Study

Study

Study—mindful reading of scripture and other texts with the purpose of being formed by it.

We do not always realize what a radical suggestion it is for us to read and to be formed and transformed rather than to gather information. We are information seekers. We love to cover territory.”

Macrina Wiederkehr

Romans 12:2—Do not conform to the pattern of this world, but be transformed by the renewing of your mind. Then you will be able to test and approve what God’s will is—his good, pleasing and perfect will.

Philippians 4:8—Finally brothers and sisters, whatever is true, whatever is noble, whatever is right, whatever is pure, whatever is lovely, whatever is admirable—if anything is excellent or praiseworthy—think about such things.

John 8:32—…You will know the truth, and the truth will set you free.

Psalm 119:9—How can those who are young keep their way pure? By living according to your word.

Hebrews 4: 12—For the word of God is alive and active. Sharper than any double-edged sword, it penetrates even to dividing soul and spirit, joints and marrow; it judges the thoughts and attitudes of the heart.

Think about how many words you read on any particular day. Whether you are reading the newspaper, magazines, books, memos, reports, email, the headlines on your homepage or the Bible, the sheer amount of information that is consumed can saturate and overwhelm. We read with many motivations: the intention to be up-to-date on what is happening around the world or the current ranking of our favorite team. We read to know what is going on in our place of employment, the local school or to gain a foothold in a particular area of interest. We read to learn and for enjoyment. But how often do we read to be transformed?

When we enter into the Spiritual Discipline of Study, we will be changed and transformed as we invite the Holy Spirit to work through the texts of Scripture—the Living Word of God—to penetrate our hearts and minds and to break down the untruths and misguided notions that we hold to. Study changes us. Through it our minds are reformed to understand the truth and the wisdom of the Kingdom of God.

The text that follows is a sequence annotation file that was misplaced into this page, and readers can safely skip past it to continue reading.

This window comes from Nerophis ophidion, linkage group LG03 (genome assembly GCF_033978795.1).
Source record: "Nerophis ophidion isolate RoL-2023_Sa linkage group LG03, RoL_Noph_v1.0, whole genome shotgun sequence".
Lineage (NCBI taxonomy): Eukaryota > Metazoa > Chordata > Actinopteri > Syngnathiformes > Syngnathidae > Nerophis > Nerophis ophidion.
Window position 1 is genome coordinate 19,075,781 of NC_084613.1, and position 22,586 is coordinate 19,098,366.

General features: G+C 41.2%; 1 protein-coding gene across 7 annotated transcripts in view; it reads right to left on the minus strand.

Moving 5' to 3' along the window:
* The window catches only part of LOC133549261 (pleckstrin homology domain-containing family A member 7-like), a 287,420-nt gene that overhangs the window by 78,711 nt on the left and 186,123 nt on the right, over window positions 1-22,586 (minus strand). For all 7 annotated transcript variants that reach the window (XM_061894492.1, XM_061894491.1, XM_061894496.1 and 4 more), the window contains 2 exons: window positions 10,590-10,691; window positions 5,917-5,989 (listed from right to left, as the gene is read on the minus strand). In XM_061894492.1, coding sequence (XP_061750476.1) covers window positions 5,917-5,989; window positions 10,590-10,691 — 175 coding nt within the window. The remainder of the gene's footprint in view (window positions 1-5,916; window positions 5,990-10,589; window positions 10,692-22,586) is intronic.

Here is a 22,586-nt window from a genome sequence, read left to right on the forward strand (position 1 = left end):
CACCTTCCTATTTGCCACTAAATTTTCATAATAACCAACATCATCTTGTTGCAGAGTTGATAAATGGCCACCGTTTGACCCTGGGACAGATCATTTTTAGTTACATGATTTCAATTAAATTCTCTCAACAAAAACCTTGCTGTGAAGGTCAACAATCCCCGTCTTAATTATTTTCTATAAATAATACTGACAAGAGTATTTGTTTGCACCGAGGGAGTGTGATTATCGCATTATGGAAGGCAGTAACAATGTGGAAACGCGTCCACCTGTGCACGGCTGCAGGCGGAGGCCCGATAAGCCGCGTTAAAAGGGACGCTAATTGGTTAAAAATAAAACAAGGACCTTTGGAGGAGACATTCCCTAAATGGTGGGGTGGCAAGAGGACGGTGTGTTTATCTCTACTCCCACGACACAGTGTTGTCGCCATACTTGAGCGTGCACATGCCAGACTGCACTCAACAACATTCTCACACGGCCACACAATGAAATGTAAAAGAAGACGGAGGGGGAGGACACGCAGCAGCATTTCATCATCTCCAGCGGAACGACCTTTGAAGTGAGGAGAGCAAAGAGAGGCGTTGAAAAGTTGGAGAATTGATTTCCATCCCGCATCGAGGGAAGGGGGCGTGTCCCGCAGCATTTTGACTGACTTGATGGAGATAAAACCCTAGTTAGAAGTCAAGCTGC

Marjorie Thompson invites us to come to scripture as we would anticipate sitting down with a letter from someone we deeply love and wish to hear from. Knowing that this person desires to communicate with us out of love and interest, we will savor each word and phrase, look for meaning beneath the written symbols and consider how we will respond.

The scriptures are God’s letters of love to his beloved. Through it he seeks to self-communicate and reveal his heart, his plan, his will for his people and to use it to conform us more and more into the likeness of Jesus. This is not something to rush through, to pass over quickly and check it off on a list of accomplishments. This is an endeavor to sink into and linger there. It needs to be worked into our schedules and planners.

Practice

1. Choose a large book of the Bible and read it through. Notice how it is structured. Notice the themes throughout. How was God at work? How did the people respond? Use commentaries and other good reference material to dig into this chunk of Scripture.

2. Choose a small book of the Bible and reread it in its entirety for many days in a row. Look for the structure and flow of the writing. Write your findings each day. Look for something fresh and new each day. As you return to the same words each day, what do you notice?

3. Select a portion of scripture and answer these questions:

a. What is the context?

b. What is the author trying to say in that context?

c. What does this text convey to us in our time?

d. How does this speak to or touch my life today?

4. Select a portion of scripture. Approach it like a journalist. Ask:

a. Who?

b. What?

c. Where?

d. When?

e. Why?

f. How?

5. Choose a story from the Bible that is contained in 10-20 verses.[1]

a. Write out the text in narrative format (like a play):

John 1: 35-39 as example:

Narrator: The next day John was there with two of his disciples. When he saw Jesus passing by, he said.

John: Look, the lamb of God!

Narrator: When the two disciples heard him say this, they followed Jesus. Turning around, Jesus saw them following and asked:

Jesus: What do you want?….etc.

b. Analyze the narrative by asking the following:

1. Who speaks?

2. Who acts?

3. Who sees? (How many perspectives are we getting in the story?)

c. Answer the following questions:

1. If God is mentioned, alluded to, or is a character, what is God like?

2. What are the interactions between God and others like?

3. How are human beings in relation with one another and with God?

6. Choose a story from the Bible that is not too long.[2]

a. Write out the text in narrative form as described above.

b. See what you discover about the four major elements of a story:

1. Place: What is the setting for the story? City, village, church, home, wilderness?

2. Time: If the text speaks about time, what kinds of time indicators does it present?

3. Plot: What is the major action of this story and what or who moves the action forward?

4. How are the biblical figures described by the narrator or by others? How do the biblical figures act and what does this say about their characterization? What do the biblical characters say and what does this say about them?

5. Silence: Where do you notice silence. Or what is left unspoken, unquestioned, etc.?


[1] From Biblical Spiritualities Course, SFTS, Mary Rose Bumpus, instructor, Fall 2002.

[2] Ibid

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